Every pitcher has a different limit at which point he starts experiencing fatigue. This is based on various issues, such as previous workload, build, stamina and off-field issues. The simple thing to do, according to Fleisig, is to remove the pitcher when he becomes tired. Professional baseball teams are moving towards this conclusion, as they pay close attention to visible fatigue signs to craft individualized pitch count limits. The Reds organization is attempting to change conventional thinking around baseball with regard to starting pitching and Kullman was at the forefront of it all. He oversaw a unique system in the Reds’ minor league system at the Class-A level and below. Instead of one starter going as long as he can, the Reds pull their pitchers after three to five innings and replace them with another pitcher who then goes a maximum of three to five innings. The former general manager of the Reds, Dan O’Brien, hired prior to the 2004 season, implemented this strategy. The reasoning was that if pitchers were to continually decrease in endurance to save their body from injuries, why not decrease it significantly, to three to six innings, so they can exit while their arm is fresh and bounce back quicker? “If we, as an industry, are going to continually limit starting pitcher workloads with arbitrary pitch and inning counts, why not at least get them out there one day sooner?” asks Kullman.
Critics say that this method is not utilizing the talents of a great starting pitcher correctly. However, as Kullman argues, what is the difference between a starter giving you seven to eight innings every fifth day, or five to six every fourth day? In addition, those great pitchers who can go eight innings consistently without significant harm to their career is a list so small that it can be denied in favor of the more advantageous system the Reds are slowly implementing. Kullman believes that this system should one day reach the major league level, for it will lessen the risk of the pitcher becoming fatigued, which leads to injury. University of North Florida’s Joshua Papelbon, a junior and brother to the Boston Red Sox’s young pitcher Jonathan Papelbon, says that “your arm and body can only take so much. The longer you continuously throw in a game the more and more you put yourself at risk of getting injured.”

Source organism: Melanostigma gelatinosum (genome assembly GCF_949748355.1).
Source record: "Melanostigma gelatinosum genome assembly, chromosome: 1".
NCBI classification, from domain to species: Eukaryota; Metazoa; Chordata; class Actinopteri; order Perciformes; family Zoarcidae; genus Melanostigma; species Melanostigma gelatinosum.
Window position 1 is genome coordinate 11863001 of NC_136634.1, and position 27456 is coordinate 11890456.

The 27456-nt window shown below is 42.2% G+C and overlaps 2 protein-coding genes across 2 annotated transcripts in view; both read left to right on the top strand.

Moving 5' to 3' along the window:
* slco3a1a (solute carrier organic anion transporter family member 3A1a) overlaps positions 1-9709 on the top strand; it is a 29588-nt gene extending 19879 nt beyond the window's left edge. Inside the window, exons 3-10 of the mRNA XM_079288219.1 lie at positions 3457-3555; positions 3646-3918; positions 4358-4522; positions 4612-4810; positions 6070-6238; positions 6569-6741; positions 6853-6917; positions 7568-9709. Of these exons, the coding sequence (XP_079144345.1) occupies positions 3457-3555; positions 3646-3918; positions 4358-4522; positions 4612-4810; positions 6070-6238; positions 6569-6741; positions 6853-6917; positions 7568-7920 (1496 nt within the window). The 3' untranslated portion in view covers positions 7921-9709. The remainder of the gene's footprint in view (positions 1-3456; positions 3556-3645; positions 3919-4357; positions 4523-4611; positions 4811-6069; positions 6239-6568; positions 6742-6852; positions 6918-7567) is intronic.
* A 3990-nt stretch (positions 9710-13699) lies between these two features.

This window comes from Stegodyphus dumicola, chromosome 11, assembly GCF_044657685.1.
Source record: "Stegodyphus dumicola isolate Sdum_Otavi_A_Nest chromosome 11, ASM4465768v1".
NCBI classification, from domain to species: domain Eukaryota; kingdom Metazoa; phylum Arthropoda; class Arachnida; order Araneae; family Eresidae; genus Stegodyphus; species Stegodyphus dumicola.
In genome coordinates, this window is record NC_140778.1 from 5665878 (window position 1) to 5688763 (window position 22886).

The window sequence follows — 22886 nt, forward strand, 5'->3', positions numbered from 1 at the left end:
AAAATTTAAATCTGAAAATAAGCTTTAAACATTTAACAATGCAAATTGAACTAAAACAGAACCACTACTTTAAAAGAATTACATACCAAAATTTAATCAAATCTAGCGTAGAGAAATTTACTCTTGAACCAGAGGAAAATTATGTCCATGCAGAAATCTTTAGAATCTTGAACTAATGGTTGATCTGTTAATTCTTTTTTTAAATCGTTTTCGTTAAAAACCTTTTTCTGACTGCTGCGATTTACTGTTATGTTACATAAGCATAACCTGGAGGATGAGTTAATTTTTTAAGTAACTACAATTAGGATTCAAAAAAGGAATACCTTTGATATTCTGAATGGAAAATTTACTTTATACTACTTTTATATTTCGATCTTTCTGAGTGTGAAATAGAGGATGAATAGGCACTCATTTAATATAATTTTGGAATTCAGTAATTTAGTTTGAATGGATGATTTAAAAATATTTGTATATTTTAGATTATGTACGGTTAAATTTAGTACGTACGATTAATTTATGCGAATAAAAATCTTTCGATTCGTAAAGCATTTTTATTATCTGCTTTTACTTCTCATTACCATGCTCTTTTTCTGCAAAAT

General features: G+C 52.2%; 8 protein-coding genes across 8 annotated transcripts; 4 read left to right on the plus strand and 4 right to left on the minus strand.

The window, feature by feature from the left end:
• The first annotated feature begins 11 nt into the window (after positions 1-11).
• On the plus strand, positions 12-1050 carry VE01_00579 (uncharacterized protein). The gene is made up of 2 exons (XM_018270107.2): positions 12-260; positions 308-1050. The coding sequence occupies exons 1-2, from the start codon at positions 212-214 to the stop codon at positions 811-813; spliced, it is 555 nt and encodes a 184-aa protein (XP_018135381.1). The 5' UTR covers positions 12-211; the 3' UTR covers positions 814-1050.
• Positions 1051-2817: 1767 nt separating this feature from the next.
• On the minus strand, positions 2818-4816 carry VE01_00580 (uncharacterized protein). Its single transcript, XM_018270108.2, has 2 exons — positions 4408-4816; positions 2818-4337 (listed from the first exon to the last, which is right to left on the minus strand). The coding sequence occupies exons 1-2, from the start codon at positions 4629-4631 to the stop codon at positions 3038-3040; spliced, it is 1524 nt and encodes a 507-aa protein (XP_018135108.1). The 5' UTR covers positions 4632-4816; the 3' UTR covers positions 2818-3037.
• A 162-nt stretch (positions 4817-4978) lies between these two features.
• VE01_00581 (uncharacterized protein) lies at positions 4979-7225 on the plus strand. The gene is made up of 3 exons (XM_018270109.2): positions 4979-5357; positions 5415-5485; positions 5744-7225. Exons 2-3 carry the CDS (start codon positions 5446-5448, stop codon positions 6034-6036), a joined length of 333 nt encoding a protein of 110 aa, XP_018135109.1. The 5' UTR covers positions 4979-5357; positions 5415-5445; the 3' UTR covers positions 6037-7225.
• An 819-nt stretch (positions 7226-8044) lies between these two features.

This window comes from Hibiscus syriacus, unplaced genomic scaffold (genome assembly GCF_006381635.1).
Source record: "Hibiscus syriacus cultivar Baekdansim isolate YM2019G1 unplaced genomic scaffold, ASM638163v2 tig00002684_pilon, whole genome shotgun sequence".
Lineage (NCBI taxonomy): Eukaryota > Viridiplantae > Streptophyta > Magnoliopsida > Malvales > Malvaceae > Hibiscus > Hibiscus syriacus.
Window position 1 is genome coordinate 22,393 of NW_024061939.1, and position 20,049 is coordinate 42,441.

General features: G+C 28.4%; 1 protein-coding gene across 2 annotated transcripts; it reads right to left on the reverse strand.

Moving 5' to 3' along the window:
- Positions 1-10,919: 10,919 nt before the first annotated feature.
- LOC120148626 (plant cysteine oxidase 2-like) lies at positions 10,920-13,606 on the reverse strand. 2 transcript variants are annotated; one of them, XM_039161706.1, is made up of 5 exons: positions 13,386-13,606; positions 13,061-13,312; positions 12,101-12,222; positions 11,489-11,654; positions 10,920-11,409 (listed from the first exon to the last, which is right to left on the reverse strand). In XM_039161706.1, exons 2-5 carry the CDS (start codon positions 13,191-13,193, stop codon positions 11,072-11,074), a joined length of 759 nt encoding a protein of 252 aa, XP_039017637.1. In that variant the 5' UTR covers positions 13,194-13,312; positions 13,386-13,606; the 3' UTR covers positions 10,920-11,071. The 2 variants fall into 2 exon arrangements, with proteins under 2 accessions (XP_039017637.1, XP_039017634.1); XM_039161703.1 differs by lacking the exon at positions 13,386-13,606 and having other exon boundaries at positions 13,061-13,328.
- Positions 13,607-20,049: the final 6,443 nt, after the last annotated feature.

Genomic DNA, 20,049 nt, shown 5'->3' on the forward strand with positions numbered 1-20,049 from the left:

Papelbon, 22, did not start pitching until senior year in high school, which he believes has impacted his arm. According to Bill Thurston, Amherst College’s head coach since 1966 and the winningest coach in any sport in college history, Papelbon is on the right track with his theory. “Pitchers under the age of 12 or 13 have poor mechanics as the No. 1 cause, while ages 14-18 are probably over-use, or over-load, poor mechanics, poor conditioning and preparation,” said Thurston, who is also a consultant with ASMI.
Papelbon takes care to properly warm up prior to each game and is a proponent of long-tossing, where baseball players play catch with each other, gradually increasing the distance until they are throwing hundreds of yards away. “I learned that long tossing and keeping your arm and body in shape helps you stay strong,” says Papelbon. He also believes that his pitching style, which is submarine, has helped keep his arm healthy but says his hips and lower back become sore, so he needs to keep these areas healthy as well.
Fleisig notes that there have been some specific “anatomatical realities” found about pitching mechanics that every pitcher should follow to minimize injury. The most important is abduction (the angle of the arm is lifted from the side) of the shoulder joint, which is the most effective when it is at 90 degrees. Thurston includes attempting to throw too hard too early in the season, for the arm cannot handle the sudden increase in what it is being asked to do. In addition, throwing a curveball or a slider incorrectly can impact the arm, as well as lack of game preparation.
There are also realities dealing with physics, says Fleisig, such as the “proper timing between pelvis rotation and upper trunk rotation [which] maximizes the energy passed up the body to the throwing arm. With poor trunk timing, the energy produced to rotate the trunk is not passed up to the arm and the arm must generate a greater portion of the torque.” If any of these realities are not met, it then becomes much easier for pitchers to get injured.
Colleges are becoming more attuned to these issues, as Papelbon was taught in college that legs were vital to a pitcher’s health and effectiveness. He now spends a lot of time maintaining and building his leg strength. Papelbon also believes that colleges take good care of pitchers, as they have medical trainers, planned exercises, and other precautions to ensure the player remain healthy. Colleges also take care to rest players should they become fatigued.